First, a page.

LA Weekly's staff was gutted Wednesday as Voice Media Group completed its sale of the alternative newsweekly to a newly created company, Semanal Media.
Nine of the 13 members of the editorial staff lost their jobs, including all the top editors and all but one of the staff writers.
"To have such deep, devastating cuts — it's beyond anything we could have ever fathomed," said Mara Shalhoup, who until Wednesday was the editor of LA Weekly. Publisher Matt Cooperstein lost his job too, as did some staffers on the business and marketing teams, she said.
What will happen next is unclear.
Shalhoup said the print edition due out Thursday is already finished, and her team had prepared to hand off additional articles that are in various states of completion. But if there is to be a print edition next week or a steady stream of stories online, any new staffers will need to figure out a lot of things very quickly.
"I would find it very hard to know what to do in the next few days, given the amount of institutional knowledge that's walking out the door," Shalhoup said.
Brian Calle, who will be managing LA Weekly's operations for Semanal, confirmed that the sale closed Wednesday but declined to provide any details about what to expect, saying he wanted to talk to his staff first. This month, he spoke enthusiastically about the publication and laid out his hopes to turn it into "the cultural center" of the city.
Semanal investor and Chief Executive David Welch, a Los Angeles attorney known for representing members of the cannabis industry, declined to comment.
None of Semanal's other financial backers or managers have disclosed their identities.
Wednesday's layoffs took effect immediately. They included managing editor Drew Tewksbury; Gwynedd Stuart, the deputy editor for arts and culture; music editor Andy Hermann; food editor Katherine Spiers; staff writers Jason McGahan and Dennis Romero; film critic April Wolfe and multimedia designer Garry Santos.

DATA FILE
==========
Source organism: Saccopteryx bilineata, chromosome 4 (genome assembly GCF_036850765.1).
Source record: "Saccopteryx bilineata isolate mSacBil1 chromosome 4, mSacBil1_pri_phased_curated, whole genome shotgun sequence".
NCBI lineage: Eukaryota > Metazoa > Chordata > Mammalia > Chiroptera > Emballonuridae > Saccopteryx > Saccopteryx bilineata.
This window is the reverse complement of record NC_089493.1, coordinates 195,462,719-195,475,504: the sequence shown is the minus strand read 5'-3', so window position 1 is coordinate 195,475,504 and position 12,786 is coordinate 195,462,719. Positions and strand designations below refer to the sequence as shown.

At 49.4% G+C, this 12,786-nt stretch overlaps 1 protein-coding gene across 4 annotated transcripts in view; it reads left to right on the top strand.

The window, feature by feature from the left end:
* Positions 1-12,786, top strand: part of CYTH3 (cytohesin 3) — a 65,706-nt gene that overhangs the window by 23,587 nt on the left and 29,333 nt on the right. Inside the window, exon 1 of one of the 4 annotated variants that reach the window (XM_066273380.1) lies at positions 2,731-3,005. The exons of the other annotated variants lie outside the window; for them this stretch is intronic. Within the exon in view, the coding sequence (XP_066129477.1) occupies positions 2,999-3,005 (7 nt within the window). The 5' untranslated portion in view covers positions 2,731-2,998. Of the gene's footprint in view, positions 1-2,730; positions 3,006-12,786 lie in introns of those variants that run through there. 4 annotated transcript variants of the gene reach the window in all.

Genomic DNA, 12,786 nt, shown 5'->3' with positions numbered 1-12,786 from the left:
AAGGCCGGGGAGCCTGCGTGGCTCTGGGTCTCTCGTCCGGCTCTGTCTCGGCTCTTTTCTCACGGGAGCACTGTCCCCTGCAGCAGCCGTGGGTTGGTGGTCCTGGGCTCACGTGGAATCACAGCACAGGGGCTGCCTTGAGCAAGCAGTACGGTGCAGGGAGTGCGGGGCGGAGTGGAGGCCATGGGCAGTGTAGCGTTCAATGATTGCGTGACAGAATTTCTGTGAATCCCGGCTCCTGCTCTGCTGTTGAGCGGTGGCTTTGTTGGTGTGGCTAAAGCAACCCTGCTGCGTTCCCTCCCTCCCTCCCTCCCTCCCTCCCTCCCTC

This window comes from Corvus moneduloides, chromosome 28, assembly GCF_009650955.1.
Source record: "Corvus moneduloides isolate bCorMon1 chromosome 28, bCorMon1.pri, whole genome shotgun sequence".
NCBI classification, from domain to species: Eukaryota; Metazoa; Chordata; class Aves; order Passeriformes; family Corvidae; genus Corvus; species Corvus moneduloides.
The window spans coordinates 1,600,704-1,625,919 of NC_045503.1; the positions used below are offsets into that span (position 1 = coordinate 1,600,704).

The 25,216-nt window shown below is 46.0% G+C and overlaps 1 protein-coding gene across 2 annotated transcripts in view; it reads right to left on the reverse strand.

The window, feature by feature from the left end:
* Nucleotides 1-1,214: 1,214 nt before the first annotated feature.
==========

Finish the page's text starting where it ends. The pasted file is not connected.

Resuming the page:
The only editorial staff members remaining are creative director Darrick Rainey, copy chief Lisa Horowitz, writer Hillel Aron and listings editor Falling James.
Shalhoup and former food editor Spiers said nobody from Semanal had talked to them or requested information that would ease a transition.
"I don't know who's replacing me or if anyone's replacing me," said Spiers, who was responsible every week for writing five stories and working with freelancers to produce another five stories.
Spiers said she plans to give a list of freelance stories in progress to remaining staffers and hope those stories are either published by LA Weekly or bought by other outlets.
Editorial staffers who were part of the International Assn. of Machinists & Aerospace Workers union are receiving severance pay from Voice Media Group. The company said Oct. 31 that because Semanal is buying only LA Weekly's assets, Semanal will not be bound by the union contract.
Voice Media Group announced in January that it was putting LA Weekly up for sale. It said at the time that the publication, founded in 1978, was still profitable.
LA Weekly's print edition is distributed throughout the city and is free for readers to pick up. It was once thick with news and culture articles, criticism, columns and calendar listings — and ads. But the paper and its newsroom have shrunk in recent years as news publications struggle to make money in the internet age.
6:25 p.m.: This article was updated with comments from Brian Calle and Katherine Spiers, additional comments from Mara Shalhoup and additional background information.